When it first arrived in 1991, Acura charged roughly $60,000 for its Ferrari fighter. That’s more than $104,000 in 2014 dollars. Hardly an apples-to-apples comparison when you consider the evolution of vehicle content over the past two and a half decades, but the point is that the NSX was always an ambitiously priced product. A decade later, the 2005 model would still be significantly more expensive than a 2015 Carrera S.

Then again that’s a purely theoretical scenario. In the real world you can find a well-kept copy for about $55,000. Provided the previous owner kept up with maintenance, it will also probably be uncharacteristically reliable for its segment.

Driving the Alfa

But even accounting for a the discount associated with being a decade old, I couldn’t help but wonder if it’s really worth the price people are asking. Conveniently enough, I traded keys with Jason once again and returned to the 4C.

To picture what driving a 4C is like, take all the impracticality of living an NSX and increase those points by at least 50 percent. It’s that bad (or good depending on how you think).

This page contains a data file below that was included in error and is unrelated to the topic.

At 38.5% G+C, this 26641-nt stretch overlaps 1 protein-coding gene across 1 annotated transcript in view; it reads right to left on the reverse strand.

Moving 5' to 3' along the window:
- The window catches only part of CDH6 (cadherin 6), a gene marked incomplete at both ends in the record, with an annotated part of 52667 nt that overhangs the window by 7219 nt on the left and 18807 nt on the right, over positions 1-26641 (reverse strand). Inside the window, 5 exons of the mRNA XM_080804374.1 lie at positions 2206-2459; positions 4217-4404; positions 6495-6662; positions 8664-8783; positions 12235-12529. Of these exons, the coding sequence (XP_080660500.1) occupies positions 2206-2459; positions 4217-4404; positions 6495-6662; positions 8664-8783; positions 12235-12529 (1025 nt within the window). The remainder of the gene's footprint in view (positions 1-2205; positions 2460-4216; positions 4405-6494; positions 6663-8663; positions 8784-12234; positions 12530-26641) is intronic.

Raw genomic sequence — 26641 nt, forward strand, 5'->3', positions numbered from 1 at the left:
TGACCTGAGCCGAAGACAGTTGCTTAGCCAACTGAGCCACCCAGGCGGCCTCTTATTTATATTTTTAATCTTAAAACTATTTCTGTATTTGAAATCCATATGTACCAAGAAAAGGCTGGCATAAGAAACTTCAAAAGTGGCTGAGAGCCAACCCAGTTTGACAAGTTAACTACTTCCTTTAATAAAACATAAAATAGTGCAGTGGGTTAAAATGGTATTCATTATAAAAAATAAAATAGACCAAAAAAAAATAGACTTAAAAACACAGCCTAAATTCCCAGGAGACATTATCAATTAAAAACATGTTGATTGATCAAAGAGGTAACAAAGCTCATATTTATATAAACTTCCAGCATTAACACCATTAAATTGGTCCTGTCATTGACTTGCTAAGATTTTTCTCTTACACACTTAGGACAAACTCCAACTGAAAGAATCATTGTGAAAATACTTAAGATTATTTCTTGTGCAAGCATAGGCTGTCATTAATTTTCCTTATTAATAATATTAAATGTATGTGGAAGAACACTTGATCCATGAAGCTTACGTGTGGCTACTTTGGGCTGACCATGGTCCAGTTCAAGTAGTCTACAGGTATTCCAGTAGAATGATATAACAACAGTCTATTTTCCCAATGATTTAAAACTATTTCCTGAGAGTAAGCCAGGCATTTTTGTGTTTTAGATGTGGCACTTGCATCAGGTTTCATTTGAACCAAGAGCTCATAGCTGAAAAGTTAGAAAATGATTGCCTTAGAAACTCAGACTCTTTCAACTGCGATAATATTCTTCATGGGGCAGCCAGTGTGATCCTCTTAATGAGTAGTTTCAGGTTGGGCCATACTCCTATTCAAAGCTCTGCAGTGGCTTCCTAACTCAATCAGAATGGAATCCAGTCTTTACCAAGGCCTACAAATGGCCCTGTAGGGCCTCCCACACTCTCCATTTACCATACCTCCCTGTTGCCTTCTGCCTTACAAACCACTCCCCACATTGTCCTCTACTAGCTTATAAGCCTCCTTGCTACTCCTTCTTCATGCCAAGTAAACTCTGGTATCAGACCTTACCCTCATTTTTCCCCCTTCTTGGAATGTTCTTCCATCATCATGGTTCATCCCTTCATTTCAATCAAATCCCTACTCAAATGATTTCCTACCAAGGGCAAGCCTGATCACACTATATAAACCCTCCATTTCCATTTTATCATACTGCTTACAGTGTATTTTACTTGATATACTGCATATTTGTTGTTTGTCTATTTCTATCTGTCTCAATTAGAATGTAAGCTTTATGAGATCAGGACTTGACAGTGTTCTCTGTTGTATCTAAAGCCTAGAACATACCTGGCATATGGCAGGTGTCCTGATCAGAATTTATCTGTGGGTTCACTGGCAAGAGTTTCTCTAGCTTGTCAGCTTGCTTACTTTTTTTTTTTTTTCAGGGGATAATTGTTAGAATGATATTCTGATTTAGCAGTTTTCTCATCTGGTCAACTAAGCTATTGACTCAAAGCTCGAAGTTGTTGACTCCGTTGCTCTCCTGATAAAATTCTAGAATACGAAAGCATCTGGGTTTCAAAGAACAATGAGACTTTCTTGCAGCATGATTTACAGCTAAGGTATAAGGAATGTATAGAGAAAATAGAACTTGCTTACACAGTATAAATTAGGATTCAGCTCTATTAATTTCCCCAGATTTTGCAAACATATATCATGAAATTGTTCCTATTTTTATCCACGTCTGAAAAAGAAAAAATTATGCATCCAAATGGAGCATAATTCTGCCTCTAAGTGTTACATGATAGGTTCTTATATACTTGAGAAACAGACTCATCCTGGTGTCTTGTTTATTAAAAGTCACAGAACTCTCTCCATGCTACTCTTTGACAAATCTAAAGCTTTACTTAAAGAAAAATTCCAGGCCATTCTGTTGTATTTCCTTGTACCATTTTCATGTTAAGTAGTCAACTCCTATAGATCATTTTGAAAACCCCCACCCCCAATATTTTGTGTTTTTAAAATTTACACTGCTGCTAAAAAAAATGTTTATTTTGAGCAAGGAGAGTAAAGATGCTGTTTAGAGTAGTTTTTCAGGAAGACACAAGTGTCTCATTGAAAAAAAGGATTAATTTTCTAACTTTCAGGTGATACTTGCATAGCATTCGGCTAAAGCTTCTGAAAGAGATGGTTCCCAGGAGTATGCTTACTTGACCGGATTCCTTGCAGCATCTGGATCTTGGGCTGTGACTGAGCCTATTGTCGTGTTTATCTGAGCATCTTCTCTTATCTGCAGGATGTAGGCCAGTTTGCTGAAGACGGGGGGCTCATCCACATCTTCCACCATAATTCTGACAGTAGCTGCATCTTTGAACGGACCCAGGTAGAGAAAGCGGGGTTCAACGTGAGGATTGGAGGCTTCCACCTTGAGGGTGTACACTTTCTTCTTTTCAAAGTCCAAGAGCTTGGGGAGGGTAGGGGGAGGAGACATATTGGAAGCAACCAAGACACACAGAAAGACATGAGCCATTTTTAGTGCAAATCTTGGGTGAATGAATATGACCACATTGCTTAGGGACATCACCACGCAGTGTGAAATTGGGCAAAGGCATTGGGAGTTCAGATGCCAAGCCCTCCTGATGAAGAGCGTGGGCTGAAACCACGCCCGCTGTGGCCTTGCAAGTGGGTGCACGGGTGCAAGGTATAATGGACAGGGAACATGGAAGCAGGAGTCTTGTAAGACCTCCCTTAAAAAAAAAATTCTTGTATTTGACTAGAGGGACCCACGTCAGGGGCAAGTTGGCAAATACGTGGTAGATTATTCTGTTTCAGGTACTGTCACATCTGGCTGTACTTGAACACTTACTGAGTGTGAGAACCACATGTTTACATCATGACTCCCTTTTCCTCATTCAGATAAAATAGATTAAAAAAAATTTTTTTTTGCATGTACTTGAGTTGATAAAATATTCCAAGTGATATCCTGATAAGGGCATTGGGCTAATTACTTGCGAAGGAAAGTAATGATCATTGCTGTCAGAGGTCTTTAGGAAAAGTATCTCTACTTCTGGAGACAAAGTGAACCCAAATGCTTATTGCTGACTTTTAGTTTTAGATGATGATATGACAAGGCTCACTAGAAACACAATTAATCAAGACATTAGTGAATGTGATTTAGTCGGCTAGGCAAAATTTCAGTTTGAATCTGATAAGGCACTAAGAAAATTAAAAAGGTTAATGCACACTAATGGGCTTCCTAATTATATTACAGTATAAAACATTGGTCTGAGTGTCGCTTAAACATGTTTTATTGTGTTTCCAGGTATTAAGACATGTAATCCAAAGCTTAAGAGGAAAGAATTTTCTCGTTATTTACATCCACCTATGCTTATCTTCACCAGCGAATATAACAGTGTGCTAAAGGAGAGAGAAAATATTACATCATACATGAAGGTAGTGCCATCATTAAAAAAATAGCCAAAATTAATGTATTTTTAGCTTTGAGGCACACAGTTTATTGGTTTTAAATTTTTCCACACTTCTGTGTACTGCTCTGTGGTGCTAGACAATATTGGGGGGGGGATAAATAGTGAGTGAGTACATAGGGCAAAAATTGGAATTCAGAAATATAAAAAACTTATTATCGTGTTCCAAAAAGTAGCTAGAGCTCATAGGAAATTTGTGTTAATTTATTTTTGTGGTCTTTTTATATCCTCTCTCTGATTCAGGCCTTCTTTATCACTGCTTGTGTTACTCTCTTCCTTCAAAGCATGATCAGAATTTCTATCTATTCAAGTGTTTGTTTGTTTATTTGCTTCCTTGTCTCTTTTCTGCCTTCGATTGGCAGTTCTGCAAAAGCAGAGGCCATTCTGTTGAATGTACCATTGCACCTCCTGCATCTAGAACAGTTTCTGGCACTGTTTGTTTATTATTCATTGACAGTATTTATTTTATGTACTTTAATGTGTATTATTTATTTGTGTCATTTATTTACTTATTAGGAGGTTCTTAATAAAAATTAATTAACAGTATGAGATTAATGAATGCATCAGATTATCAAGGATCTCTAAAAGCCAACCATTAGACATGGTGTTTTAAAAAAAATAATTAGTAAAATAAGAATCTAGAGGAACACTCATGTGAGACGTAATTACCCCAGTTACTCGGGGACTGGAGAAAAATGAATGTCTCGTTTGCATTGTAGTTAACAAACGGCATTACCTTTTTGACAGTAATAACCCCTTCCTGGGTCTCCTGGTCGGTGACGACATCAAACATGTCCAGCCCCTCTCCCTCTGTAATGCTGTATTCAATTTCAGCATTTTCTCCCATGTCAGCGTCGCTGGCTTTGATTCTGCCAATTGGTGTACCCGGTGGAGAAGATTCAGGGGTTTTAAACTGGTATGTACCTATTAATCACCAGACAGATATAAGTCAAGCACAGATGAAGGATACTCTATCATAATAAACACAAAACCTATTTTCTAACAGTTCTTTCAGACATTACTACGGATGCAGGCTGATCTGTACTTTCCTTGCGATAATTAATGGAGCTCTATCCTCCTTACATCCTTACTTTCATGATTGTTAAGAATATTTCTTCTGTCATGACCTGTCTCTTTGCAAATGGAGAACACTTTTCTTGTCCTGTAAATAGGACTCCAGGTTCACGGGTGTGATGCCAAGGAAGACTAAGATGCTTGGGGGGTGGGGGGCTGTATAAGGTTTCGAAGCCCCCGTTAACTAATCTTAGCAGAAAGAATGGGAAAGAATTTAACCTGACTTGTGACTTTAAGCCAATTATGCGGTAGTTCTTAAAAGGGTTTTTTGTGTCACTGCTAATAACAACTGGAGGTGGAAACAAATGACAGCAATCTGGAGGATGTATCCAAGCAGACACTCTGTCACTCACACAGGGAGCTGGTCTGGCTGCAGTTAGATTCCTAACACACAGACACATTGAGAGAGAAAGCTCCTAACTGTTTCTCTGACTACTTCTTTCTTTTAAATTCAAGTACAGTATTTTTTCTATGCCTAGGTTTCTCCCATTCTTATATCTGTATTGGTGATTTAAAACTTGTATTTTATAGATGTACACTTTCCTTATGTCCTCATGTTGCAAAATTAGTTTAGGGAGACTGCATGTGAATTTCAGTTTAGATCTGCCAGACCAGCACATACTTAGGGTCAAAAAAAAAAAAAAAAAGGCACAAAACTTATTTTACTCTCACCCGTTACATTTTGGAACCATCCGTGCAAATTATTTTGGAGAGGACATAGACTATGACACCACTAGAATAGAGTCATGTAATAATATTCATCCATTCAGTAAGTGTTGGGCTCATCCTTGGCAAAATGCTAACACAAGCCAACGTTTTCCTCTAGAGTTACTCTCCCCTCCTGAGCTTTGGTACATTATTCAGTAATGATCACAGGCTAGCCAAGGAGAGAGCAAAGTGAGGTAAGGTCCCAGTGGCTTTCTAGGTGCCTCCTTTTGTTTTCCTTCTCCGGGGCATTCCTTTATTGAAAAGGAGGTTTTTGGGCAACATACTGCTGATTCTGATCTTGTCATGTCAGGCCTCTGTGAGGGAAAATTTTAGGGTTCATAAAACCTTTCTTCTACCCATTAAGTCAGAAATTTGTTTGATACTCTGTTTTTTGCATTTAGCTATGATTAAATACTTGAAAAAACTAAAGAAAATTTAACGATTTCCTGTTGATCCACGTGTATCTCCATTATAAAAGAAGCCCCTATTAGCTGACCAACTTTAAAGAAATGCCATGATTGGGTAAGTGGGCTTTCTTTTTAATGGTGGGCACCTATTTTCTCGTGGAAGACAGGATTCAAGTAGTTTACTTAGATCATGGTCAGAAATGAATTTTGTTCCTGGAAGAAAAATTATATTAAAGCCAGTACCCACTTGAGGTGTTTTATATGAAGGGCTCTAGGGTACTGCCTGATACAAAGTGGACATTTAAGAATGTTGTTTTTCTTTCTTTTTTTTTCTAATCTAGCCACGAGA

Getting in and out is an event because the doorsills are obnoxiously wide. The interior is glaringly bare and everything about it is loud. For example, the seatbelt and door chimes are more piercing than a fire alarm and then there’s the engine.

Even at idle it is impossible to ignore, but it morphs from a dull roar to being deafeningly loud under acceleration. That’s partially because it only displaces 1.75 liters, but makes 237 peak hp and 258 lb-ft of torque courtesy of a turbocharger cramming an ungodly 21.75 psi of boost into the cylinders like a mad Italian cook making foie gras. It makes the loudest induction noise of any factory car I’ve driven bar none. The exhaust crackles between gear changes as you snap from first to second and then into third.

Subtlety is not the 4C’s forte.

That’s partially because nobody in America knows what the hell Alfa Romeo is. Naturally, they assume you’re driving some sort of secret Lambo-Martin GT3 Superleggera that costs half a million bucks.

But you aren’t because the 4C starts at about $55,000 or roughly the same money as a used NSX. Things just got interesting.

For that price, you get a carbon fiber monocoque chassis, a powertrain, wheels, seats and not much else. There isn’t even a power steering pump, but it honestly doesn’t need one.